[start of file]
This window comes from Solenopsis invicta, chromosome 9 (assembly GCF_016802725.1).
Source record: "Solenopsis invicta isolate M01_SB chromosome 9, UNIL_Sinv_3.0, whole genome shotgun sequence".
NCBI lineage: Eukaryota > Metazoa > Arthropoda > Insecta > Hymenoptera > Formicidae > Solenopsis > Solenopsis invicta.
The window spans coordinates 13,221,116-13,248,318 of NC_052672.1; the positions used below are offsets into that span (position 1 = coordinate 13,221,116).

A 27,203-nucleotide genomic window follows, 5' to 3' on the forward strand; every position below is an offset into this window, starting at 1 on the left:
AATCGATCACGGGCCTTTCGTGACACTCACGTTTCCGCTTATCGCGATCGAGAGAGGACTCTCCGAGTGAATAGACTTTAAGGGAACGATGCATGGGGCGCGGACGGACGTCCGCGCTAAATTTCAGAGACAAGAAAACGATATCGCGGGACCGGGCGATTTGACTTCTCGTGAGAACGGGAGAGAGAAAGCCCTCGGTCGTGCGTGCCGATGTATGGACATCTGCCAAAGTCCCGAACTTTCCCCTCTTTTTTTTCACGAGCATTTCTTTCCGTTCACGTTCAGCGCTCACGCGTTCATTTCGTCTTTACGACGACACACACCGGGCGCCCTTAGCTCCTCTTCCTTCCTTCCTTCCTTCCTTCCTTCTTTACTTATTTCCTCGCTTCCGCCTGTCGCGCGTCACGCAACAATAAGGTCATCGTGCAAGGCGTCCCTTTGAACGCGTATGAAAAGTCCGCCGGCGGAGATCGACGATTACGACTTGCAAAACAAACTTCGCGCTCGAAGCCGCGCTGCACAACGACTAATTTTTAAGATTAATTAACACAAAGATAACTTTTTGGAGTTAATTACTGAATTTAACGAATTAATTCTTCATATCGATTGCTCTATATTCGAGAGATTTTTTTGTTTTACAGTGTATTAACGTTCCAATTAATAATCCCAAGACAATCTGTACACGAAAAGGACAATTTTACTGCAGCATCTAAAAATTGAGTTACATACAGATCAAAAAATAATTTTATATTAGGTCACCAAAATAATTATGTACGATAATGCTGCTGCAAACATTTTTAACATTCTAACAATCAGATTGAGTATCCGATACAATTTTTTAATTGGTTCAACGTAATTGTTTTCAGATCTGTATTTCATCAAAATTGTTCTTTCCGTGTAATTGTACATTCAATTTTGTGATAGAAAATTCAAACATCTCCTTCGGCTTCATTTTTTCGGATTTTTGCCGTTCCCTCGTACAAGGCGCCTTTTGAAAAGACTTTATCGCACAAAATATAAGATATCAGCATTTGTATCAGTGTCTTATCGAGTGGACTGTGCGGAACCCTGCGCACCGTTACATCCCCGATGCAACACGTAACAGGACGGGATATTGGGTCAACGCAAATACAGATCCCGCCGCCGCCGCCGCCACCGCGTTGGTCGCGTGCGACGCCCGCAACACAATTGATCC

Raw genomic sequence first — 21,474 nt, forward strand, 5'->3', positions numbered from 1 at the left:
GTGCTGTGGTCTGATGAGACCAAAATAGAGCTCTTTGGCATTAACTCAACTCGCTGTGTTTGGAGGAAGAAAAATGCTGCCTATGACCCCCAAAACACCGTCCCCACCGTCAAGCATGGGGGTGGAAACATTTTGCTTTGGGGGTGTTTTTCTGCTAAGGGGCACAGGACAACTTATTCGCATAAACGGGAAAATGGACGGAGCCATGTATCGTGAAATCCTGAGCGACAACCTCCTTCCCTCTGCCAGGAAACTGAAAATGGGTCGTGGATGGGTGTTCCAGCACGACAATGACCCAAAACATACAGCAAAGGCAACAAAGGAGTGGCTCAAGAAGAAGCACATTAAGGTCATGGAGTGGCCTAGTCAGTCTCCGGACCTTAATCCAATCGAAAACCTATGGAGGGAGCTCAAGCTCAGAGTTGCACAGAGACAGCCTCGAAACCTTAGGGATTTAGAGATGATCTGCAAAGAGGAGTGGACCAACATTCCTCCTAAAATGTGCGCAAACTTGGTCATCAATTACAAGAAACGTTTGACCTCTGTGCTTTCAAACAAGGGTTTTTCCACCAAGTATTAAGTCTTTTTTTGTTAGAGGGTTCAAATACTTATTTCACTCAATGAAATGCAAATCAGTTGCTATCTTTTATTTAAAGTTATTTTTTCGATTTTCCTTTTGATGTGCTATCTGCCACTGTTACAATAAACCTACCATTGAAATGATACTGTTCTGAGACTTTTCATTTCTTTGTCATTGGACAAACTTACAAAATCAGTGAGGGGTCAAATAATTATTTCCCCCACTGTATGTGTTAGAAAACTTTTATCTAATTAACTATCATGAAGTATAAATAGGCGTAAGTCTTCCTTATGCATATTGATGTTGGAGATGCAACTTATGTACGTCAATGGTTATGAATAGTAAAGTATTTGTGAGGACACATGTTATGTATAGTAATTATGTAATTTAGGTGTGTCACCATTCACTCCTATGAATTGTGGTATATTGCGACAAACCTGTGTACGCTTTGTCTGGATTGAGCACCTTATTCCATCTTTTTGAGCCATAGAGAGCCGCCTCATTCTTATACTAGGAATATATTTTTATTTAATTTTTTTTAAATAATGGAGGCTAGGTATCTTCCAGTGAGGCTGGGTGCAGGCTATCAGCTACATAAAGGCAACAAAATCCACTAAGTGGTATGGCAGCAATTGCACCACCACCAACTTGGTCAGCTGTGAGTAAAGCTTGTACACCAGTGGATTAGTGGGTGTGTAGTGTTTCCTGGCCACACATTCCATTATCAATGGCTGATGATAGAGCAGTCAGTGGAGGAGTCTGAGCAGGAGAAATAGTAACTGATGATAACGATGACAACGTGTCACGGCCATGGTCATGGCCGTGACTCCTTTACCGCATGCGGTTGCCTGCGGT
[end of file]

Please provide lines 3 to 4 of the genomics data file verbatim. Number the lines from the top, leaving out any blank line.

NCBI lineage: Eukaryota > Metazoa > Arthropoda > Insecta > Hymenoptera > Formicidae > Solenopsis > Solenopsis invicta.
The window spans coordinates 13,221,116-13,248,318 of NC_052672.1; the positions used below are offsets into that span (position 1 = coordinate 13,221,116).